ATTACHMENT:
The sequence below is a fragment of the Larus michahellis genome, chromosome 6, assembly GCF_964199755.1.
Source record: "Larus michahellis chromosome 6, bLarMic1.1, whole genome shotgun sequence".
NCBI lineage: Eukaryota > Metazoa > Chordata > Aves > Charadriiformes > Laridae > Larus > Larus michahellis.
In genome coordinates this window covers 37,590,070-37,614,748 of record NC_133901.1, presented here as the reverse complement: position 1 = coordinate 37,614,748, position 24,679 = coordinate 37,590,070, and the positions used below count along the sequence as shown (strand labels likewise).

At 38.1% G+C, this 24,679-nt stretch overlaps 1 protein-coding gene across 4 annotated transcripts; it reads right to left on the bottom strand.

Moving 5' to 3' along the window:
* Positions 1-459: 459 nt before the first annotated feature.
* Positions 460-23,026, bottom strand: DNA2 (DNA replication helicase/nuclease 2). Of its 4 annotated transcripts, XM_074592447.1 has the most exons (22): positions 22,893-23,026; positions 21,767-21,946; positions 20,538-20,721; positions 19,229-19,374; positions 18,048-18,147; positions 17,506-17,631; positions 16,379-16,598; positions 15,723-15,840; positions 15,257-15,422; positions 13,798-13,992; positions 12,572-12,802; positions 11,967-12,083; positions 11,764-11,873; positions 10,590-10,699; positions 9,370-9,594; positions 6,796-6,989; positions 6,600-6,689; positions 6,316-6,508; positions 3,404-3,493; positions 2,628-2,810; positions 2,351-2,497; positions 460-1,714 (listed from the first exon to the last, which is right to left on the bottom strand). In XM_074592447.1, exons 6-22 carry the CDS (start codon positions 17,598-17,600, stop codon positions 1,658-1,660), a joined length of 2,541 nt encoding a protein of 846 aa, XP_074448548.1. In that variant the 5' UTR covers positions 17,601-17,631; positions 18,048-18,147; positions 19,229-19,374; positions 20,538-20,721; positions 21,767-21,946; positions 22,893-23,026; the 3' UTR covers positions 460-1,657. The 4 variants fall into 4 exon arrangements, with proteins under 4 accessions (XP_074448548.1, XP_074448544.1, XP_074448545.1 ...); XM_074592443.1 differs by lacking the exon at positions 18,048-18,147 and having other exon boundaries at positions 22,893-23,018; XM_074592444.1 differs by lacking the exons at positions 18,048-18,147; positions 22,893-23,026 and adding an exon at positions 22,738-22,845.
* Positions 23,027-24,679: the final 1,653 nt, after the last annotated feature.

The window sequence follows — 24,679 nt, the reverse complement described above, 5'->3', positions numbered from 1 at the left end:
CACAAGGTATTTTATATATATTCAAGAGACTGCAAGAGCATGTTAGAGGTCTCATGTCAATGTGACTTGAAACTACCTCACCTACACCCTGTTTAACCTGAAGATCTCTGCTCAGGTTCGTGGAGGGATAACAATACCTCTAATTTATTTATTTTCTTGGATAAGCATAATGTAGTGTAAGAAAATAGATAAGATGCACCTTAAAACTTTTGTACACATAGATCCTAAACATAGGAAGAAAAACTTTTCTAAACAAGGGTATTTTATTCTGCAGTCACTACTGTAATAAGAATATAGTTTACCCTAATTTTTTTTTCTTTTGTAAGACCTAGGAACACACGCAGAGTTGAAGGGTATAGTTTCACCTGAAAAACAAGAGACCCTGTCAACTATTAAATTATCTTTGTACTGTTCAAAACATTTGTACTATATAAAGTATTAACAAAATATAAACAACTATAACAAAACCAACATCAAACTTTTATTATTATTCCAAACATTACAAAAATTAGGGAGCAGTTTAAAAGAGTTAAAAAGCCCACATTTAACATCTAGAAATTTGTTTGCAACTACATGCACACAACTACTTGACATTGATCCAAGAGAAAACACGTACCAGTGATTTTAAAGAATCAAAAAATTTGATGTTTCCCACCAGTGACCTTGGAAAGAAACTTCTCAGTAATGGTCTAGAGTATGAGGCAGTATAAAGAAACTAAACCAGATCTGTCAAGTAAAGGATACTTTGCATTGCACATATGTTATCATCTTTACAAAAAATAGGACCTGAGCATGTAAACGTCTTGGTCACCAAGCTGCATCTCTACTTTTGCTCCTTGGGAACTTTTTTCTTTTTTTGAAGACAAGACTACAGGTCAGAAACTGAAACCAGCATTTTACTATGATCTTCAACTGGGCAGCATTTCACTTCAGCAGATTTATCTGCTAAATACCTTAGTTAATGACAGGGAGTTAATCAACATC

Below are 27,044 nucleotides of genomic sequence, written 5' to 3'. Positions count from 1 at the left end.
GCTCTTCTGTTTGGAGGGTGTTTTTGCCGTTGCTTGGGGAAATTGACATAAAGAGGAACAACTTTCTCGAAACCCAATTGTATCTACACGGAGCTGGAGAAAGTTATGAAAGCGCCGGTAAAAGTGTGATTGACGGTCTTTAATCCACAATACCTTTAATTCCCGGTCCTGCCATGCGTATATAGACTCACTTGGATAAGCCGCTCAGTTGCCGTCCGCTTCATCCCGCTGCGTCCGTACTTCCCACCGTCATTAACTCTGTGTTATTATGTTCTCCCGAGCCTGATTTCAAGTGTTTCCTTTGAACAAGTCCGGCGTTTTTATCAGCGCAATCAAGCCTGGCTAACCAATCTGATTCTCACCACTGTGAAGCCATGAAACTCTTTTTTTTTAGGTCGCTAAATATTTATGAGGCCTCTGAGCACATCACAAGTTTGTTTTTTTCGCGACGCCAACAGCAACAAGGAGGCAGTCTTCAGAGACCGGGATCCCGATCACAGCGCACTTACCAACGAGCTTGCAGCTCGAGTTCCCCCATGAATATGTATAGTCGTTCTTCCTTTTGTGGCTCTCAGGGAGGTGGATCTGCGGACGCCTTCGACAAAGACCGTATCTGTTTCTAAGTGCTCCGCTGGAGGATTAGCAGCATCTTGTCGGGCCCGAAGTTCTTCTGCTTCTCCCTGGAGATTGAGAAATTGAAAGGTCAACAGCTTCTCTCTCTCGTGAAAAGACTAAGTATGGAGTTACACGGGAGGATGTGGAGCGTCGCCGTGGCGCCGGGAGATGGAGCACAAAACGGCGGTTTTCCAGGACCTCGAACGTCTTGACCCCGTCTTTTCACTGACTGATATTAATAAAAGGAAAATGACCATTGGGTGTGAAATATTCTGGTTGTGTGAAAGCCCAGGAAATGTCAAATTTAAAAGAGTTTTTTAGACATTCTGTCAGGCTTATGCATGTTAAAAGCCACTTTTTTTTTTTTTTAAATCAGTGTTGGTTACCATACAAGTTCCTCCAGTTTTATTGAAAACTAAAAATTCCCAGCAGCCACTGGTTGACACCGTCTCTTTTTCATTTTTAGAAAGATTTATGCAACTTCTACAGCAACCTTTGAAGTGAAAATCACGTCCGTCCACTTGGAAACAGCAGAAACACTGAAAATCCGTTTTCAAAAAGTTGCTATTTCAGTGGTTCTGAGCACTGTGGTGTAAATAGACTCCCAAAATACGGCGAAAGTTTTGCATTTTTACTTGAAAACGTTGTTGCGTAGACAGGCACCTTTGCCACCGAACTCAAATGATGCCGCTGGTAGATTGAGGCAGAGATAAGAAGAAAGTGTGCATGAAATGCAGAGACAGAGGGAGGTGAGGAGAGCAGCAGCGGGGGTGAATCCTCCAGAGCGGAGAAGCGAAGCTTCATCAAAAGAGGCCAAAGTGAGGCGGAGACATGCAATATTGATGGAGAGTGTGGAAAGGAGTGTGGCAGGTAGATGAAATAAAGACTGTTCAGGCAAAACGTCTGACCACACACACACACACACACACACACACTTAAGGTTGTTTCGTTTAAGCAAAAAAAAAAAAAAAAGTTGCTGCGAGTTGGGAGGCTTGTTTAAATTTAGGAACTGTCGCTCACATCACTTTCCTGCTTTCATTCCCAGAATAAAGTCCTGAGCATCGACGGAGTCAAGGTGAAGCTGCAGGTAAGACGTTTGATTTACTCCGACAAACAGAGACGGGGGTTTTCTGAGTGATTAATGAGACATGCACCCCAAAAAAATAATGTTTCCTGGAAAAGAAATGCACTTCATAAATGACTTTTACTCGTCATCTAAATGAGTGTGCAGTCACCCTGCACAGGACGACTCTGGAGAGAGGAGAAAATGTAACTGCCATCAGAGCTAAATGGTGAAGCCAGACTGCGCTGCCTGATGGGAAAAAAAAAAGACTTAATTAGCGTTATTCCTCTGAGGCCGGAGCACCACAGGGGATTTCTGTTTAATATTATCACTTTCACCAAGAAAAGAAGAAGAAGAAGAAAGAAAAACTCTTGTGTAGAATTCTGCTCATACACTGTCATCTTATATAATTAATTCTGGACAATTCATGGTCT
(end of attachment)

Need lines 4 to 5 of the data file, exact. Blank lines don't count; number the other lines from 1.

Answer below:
In genome coordinates this window covers 37,590,070-37,614,748 of record NC_133901.1, presented here as the reverse complement: position 1 = coordinate 37,614,748, position 24,679 = coordinate 37,590,070, and the positions used below count along the sequence as shown (strand labels likewise).

At 38.1% G+C, this 24,679-nt stretch overlaps 1 protein-coding gene across 4 annotated transcripts; it reads right to left on the bottom strand.